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wefalck

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About wefalck

  • Birthday 05/01/1956

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  • Website URL
    http://www.maritima-et-mechanika.org

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  • Gender
    Male
  • Location
    Paris, France
  • Interests
    19th shipbuilding and naval history, indigeneous boats and their history

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  1. Nice soldering work ! Did you make a jig for this complex part ?
  2. I didn't read the caption on the drawing carefully and didn't realise that this is actually a drawing after an etching by Baugean. Baugean's etchings have been published over the last few decades several times and an annoted edition (which is on my bookshelves) is this one: HARLAND, J. (2000): Ships & Seamanship - The Maritime Prints of J.J. Baugean.- 208 p., London (Chatham Publishing). I quickly looked through the book and found several instances where such gaff was depicted, namely images no. 18 (A French Frigate with yards-a-cockbill - in mourning), 24 (American Frigate), 38 (An American Armed Schooner), 112 (A Dutch? Galiot), and 171 (A French? Brig). In all cases it is clear that sails are bent and not flags. Harland refers to them simply as 'gaff top-sails'. And then I dived into the resources on my own Web-site and found the following two images of models in the Altona Museum in Hamburg: Ship JAVA (1852) Medium clipper TRITON (1858) It must be noted, however, that these models are not from the time, but were built by shipwrights/sailmakers around 1890 on the basis of drawings and paintings in the museum.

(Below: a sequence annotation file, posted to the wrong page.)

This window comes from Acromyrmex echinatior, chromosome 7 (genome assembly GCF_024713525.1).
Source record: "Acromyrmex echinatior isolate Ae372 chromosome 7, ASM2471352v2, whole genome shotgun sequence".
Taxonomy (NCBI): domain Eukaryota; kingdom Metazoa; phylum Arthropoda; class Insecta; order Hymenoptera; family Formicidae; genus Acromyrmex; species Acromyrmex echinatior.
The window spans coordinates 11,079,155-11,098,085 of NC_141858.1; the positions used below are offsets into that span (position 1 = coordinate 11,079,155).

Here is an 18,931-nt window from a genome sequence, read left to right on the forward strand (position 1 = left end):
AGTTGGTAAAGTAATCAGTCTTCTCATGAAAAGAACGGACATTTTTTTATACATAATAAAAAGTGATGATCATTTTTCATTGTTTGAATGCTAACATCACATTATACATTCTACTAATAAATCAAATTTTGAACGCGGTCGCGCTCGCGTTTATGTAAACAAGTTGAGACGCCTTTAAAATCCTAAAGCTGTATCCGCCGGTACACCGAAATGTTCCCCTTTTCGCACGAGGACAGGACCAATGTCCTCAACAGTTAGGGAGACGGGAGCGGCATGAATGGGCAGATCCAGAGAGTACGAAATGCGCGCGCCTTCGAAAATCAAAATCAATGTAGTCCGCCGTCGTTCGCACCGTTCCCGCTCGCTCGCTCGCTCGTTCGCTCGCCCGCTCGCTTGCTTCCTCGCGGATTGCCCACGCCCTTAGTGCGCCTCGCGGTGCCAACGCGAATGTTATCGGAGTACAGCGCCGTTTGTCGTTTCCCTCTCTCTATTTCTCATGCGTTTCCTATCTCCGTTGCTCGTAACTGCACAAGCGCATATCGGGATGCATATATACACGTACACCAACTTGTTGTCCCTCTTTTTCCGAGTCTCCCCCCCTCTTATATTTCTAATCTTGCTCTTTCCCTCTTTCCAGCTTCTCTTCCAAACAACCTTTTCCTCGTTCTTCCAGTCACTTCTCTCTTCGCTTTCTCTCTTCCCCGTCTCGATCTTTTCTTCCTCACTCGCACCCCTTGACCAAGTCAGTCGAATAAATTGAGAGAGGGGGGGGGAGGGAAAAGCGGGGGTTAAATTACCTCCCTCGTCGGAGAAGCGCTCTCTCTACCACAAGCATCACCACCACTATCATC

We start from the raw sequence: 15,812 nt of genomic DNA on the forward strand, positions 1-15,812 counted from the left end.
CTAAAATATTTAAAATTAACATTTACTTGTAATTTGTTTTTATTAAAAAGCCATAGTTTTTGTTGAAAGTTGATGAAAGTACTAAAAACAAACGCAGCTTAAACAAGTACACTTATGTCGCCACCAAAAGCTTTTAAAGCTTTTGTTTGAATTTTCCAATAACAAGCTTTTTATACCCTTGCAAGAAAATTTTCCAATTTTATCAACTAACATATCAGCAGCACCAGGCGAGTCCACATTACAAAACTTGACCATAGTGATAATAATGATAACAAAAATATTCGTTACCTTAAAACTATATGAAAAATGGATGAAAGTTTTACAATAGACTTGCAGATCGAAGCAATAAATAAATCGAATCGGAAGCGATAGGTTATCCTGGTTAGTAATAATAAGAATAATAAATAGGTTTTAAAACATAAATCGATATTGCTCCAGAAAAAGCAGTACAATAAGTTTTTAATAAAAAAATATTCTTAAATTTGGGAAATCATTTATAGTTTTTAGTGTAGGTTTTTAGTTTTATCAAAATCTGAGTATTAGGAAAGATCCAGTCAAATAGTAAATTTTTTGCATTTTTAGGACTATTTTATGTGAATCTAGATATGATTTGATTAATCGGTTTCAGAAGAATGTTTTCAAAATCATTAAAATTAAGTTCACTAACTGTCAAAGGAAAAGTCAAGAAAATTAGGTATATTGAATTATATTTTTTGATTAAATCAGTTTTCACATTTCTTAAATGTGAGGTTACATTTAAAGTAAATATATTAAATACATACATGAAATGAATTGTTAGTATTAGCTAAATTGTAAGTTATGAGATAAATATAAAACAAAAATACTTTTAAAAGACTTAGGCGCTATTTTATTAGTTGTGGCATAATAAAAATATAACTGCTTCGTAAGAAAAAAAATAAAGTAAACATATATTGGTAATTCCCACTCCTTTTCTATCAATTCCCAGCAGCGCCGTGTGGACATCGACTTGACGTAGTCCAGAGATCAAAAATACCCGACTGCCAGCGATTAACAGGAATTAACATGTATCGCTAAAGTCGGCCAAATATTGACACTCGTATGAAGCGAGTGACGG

3. Baugean's drawing in the first post clearly shows sails on both gaffs on both masts. You can see the rope with which the sails are bent to the mast. Looks weird indeed.
  4. A yard is suspended at some point along its length, while booms or a gaffs are suspended/pivoting at one end. So the item in the above image is not a yard.
  5. True, but Beaugean shows actually sails bent to them ...
  6. My preference is nitrocellulose lacquer or its 'filled' version, sanding sealer. The solvent is also a solvent for the wood rosins so penetration is good. One coat may be sufficient. I rub it down with steel-wool, which gives a nice satin finish. A treatment like this does not add any appreciable thickness, it is more in the surface, rather than on it. If you prefer something a bit more glossy, you can polish the surface with a soft rag - on a model you can do this also with cotton sticks all-over or just at places that would become polished by hard use. Different grades of shine create some interest in a surface and also look more realistic.